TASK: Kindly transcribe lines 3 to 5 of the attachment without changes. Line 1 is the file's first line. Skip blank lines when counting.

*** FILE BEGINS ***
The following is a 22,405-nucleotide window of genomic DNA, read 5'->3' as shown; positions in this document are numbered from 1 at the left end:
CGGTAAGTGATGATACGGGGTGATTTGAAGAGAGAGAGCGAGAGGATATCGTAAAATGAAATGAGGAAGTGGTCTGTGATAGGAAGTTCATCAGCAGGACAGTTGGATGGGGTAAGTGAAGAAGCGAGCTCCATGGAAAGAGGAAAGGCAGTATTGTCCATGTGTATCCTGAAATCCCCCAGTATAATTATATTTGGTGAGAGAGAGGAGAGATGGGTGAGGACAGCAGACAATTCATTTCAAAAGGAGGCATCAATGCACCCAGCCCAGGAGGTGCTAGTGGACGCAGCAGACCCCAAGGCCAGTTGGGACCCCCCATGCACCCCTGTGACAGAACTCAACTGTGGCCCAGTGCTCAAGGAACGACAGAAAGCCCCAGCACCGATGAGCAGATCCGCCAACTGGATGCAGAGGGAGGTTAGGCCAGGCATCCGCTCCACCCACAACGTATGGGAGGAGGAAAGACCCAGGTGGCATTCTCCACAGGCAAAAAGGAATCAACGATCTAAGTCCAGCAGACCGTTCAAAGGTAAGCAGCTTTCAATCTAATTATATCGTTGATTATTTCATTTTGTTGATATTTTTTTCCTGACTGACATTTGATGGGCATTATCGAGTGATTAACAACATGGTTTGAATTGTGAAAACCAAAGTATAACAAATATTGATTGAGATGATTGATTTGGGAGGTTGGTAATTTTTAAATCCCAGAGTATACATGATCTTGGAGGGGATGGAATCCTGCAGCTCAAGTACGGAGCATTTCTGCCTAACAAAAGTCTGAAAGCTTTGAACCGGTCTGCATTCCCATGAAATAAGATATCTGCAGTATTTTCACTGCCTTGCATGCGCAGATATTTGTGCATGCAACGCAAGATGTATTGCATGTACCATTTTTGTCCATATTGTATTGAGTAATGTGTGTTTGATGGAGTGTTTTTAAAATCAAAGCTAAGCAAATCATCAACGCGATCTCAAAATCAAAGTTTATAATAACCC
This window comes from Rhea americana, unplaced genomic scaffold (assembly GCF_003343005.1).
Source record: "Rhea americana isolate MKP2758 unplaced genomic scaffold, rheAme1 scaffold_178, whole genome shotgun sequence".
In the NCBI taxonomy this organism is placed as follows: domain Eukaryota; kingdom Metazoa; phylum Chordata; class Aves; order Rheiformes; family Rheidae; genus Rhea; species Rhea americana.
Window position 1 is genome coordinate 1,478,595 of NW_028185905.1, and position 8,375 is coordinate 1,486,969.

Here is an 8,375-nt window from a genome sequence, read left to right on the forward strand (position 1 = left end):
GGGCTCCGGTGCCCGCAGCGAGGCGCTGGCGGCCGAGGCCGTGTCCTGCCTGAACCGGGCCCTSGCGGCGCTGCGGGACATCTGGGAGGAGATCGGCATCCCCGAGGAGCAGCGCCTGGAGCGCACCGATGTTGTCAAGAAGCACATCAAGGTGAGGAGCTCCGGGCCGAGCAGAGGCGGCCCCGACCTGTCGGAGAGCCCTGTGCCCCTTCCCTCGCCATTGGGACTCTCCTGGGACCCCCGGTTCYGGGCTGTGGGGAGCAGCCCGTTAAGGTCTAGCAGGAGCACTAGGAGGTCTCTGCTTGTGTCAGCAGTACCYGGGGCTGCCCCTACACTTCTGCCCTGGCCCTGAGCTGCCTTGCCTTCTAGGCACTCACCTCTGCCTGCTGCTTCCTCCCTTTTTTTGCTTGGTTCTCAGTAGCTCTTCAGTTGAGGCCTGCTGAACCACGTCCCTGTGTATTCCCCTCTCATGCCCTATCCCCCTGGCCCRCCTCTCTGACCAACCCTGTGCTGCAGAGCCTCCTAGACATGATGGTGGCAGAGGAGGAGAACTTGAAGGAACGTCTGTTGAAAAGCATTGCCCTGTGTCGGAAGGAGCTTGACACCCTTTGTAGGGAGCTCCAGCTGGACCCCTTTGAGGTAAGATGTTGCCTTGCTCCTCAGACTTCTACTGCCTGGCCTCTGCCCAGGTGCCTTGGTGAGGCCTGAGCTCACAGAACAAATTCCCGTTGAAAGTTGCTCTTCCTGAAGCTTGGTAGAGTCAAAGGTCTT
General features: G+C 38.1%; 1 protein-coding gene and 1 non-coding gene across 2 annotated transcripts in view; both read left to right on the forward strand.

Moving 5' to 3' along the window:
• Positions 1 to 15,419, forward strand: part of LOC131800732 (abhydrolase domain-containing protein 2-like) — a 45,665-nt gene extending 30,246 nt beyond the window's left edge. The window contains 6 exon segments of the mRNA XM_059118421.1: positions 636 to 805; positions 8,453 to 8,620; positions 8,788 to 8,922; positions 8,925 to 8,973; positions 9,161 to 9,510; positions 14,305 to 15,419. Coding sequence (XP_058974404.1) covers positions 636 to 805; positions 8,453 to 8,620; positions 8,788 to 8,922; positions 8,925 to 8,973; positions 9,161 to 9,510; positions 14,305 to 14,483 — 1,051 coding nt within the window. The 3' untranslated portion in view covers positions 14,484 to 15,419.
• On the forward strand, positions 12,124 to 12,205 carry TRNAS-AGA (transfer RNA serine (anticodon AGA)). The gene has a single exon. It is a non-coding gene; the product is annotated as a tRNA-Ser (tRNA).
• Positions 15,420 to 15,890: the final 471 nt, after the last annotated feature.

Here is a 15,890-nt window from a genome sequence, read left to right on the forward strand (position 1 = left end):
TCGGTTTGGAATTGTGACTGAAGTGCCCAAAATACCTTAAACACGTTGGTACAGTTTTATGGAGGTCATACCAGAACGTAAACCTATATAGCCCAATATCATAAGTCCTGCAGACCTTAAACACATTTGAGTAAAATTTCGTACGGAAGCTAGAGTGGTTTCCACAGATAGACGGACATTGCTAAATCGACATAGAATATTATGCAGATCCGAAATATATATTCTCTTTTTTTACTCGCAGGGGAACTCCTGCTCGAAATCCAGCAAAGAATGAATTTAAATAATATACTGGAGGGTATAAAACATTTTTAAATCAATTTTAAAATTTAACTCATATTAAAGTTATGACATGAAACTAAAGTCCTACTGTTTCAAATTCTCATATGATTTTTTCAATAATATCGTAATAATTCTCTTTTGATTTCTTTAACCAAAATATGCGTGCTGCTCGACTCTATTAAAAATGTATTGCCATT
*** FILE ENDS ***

This window comes from Rhea americana, unplaced genomic scaffold (assembly GCF_003343005.1).
Source record: "Rhea americana isolate MKP2758 unplaced genomic scaffold, rheAme1 scaffold_178, whole genome shotgun sequence".
In the NCBI taxonomy this organism is placed as follows: domain Eukaryota; kingdom Metazoa; phylum Chordata; class Aves; order Rheiformes; family Rheidae; genus Rhea; species Rhea americana.